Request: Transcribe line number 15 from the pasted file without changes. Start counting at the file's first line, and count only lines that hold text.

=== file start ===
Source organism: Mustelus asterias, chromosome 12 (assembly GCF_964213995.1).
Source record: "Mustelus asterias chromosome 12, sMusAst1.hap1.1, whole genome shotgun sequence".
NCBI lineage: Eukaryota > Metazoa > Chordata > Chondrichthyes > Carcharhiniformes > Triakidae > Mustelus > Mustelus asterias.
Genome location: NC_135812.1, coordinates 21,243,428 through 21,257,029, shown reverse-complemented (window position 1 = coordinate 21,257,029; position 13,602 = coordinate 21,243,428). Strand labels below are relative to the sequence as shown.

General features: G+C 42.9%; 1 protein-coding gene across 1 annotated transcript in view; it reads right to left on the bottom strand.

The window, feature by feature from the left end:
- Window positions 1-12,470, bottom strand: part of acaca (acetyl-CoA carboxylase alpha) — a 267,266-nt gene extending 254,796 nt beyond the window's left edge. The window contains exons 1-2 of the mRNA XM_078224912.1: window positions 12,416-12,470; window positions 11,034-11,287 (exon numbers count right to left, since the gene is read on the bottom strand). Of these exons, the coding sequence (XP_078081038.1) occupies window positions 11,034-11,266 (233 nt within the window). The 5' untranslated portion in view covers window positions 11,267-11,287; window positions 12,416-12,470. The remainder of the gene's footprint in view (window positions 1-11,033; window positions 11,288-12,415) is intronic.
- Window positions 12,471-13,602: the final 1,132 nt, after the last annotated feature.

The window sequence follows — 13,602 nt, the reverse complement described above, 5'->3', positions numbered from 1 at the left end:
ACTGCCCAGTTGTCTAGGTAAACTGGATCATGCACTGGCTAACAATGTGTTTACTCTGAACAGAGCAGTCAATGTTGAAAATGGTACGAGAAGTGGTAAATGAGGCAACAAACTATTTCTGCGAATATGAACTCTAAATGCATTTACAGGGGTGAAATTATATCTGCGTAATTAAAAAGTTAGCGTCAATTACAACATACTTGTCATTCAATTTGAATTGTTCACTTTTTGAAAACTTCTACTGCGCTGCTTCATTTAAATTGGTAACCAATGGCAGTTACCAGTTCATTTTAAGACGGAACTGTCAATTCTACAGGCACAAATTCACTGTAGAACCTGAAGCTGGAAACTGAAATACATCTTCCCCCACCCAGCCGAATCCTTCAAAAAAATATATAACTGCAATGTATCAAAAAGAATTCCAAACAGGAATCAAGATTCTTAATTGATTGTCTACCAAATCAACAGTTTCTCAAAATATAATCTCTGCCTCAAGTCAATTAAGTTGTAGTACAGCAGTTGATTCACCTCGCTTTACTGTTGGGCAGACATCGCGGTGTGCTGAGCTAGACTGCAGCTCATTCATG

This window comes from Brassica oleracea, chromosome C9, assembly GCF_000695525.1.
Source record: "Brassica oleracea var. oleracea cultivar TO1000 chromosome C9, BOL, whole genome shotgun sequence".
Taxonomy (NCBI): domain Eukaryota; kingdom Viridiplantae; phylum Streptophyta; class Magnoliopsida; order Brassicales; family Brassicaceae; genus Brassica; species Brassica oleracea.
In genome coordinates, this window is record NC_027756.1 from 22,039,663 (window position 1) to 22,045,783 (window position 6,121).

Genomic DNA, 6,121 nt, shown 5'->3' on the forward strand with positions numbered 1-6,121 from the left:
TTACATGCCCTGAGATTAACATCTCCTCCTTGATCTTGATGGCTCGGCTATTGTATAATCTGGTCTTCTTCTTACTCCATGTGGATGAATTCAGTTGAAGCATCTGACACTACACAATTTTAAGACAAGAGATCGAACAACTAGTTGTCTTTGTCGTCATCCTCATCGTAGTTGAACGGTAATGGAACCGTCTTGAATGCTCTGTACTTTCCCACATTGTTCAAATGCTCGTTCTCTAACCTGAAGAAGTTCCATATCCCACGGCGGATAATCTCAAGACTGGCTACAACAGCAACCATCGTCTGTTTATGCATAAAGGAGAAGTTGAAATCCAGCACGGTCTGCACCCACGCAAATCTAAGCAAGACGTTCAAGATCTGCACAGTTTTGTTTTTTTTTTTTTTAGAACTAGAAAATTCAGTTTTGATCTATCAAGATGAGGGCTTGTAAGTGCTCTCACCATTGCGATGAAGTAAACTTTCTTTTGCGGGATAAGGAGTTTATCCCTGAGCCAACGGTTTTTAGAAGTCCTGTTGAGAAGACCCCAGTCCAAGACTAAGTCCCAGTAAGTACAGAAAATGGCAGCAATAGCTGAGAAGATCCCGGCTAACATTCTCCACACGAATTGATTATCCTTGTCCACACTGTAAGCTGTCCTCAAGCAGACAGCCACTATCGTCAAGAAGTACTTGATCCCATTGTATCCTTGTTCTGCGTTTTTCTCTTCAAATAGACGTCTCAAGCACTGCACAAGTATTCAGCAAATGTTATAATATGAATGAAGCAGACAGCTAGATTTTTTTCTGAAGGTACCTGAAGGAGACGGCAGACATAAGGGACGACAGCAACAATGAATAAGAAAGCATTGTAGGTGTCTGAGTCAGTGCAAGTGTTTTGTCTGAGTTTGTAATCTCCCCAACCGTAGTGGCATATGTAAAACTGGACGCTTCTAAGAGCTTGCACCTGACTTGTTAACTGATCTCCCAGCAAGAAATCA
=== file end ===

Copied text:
Genomic DNA, 6,121 nt, shown 5'->3' on the forward strand with positions numbered 1-6,121 from the left: